A few years later, in 1970, the American Association for the Advancement of Science set up a commission called Herbicide Assessment Commission (HAC) to assess the effects of chemical herbicides on the environment and the population of Vietnam. A HAC team found that Vietnamese babies born with birth defects may have been affected by Agent Orange. Today, research groups such as the Institute of Medicine, the National Institute of Environmental Health Sciences and Epidemiology, and the American Cancer Society have concluded that chemical defoliants including Agent Orange can have an extremely negative impact on the environment (trees and animals that are part of the natural habitat are dying) and that people who were exposed to the defoliants develop skin disorders and cancer at an early age, and give give birth to children with many kinds of defects.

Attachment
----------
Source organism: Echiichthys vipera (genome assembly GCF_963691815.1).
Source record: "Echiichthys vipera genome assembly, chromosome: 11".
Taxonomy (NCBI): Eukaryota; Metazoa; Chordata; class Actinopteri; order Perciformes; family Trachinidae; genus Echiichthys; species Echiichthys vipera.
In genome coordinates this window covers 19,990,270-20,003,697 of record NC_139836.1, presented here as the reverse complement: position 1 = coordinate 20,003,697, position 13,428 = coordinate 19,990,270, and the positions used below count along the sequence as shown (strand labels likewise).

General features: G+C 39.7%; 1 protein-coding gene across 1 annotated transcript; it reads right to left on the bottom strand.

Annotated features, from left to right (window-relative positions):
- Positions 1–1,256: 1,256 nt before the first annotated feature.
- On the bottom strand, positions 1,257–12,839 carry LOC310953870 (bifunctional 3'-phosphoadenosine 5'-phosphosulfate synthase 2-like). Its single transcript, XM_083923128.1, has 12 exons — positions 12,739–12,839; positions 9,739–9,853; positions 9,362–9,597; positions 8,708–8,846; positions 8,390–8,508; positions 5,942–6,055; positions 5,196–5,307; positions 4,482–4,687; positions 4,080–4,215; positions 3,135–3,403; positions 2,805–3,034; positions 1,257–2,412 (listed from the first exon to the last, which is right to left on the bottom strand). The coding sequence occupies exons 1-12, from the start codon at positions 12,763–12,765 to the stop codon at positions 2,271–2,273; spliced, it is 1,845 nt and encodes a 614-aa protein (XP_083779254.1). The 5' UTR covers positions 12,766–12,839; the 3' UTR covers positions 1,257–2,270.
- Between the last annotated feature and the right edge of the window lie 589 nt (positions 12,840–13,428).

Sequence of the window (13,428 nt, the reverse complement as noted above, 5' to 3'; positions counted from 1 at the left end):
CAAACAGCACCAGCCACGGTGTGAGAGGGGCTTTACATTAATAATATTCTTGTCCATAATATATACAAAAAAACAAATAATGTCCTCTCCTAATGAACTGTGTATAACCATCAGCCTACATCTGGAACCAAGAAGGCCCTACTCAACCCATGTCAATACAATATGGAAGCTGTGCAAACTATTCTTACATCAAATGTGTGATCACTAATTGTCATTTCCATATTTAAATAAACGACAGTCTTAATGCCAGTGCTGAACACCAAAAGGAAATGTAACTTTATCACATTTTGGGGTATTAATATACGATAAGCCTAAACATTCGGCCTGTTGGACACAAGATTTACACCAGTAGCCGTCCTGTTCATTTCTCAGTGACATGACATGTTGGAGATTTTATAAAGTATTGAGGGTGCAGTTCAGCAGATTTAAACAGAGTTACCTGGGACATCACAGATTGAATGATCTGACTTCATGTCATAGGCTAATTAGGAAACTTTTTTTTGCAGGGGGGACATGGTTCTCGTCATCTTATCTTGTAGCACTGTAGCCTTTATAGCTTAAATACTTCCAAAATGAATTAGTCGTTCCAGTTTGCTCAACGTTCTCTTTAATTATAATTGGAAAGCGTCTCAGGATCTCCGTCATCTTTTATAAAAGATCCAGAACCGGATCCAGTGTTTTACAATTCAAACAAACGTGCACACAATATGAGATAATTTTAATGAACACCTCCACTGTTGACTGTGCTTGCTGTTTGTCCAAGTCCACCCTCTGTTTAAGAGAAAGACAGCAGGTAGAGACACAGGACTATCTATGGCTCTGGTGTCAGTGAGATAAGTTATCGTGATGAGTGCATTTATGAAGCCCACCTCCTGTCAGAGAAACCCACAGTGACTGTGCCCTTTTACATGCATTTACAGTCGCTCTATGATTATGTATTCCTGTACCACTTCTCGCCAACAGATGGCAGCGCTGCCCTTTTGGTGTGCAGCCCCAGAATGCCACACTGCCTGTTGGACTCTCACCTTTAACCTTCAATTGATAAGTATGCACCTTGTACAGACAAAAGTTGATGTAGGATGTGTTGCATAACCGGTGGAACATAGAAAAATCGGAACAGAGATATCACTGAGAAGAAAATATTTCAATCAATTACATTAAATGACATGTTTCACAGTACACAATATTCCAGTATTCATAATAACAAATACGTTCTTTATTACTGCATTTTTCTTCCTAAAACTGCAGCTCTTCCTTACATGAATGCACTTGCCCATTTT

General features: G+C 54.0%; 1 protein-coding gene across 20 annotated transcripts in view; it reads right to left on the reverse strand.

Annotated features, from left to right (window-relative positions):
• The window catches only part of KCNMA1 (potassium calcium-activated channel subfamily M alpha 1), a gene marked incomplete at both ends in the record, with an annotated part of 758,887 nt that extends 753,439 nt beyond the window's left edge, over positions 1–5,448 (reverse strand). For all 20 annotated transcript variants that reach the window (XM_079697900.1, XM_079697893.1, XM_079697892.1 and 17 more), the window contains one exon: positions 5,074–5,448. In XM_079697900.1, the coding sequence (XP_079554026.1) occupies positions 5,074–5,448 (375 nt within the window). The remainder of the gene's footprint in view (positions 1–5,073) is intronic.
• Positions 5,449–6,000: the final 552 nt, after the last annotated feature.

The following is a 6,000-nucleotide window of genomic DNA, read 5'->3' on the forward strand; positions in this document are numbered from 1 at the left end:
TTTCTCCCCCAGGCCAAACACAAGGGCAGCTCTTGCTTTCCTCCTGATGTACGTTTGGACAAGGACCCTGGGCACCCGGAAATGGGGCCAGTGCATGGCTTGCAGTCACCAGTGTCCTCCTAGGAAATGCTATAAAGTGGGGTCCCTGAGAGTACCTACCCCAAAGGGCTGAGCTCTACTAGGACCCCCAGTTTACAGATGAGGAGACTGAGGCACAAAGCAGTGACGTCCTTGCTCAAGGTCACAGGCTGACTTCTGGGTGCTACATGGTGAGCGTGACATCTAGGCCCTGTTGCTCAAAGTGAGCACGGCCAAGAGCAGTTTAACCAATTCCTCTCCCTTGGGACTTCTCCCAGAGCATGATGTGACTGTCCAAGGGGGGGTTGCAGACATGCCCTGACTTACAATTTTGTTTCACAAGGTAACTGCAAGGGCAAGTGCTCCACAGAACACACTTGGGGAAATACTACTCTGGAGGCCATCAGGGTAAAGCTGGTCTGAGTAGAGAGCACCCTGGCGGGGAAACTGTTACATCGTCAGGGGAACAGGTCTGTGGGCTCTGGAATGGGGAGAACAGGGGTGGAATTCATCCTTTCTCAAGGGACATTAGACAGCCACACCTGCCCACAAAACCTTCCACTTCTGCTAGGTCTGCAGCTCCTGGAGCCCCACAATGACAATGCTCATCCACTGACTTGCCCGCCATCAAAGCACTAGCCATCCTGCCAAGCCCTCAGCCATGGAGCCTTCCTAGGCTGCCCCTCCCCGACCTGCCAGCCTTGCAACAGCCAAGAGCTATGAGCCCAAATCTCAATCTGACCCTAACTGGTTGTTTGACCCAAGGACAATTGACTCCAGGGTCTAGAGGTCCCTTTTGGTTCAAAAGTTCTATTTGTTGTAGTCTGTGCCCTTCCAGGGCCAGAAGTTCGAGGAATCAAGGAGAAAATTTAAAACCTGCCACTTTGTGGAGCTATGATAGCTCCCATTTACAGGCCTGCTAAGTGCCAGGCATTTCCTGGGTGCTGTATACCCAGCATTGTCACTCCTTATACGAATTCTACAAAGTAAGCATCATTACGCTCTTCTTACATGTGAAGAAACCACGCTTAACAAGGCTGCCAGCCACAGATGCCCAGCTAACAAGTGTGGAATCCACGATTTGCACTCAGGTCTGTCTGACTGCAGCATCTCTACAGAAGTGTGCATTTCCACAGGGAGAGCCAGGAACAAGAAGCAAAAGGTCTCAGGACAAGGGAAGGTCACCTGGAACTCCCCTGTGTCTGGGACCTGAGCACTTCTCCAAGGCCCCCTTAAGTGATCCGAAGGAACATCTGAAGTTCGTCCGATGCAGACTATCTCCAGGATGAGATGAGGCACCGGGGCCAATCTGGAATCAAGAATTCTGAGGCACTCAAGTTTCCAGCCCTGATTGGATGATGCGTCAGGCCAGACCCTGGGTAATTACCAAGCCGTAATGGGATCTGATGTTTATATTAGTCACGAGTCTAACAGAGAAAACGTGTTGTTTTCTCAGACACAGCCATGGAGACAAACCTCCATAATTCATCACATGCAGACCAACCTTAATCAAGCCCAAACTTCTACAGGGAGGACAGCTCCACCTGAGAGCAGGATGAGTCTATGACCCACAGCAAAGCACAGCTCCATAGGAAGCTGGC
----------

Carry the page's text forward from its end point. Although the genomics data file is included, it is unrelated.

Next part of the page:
We don’t need all of these organizations to confirm for us the devastating effect of Agent Orange. In Vietnam we see children being born with abnormally large heads and other deformities. Families that live near the areas that were exposed to Agent Orange die from cancer at a rapid pace. Yet, nobody is helping these victims.
A Double Standard
Even the soldiers exposed to relatively small amounts of the chemical during the Vietnam War suffered some of its effects. Upon returning to America, many Vietnam veterans developed various symptoms, including skin rashes, ulcers, difficulty breathing, cancers at an earlier age, and other illnesses.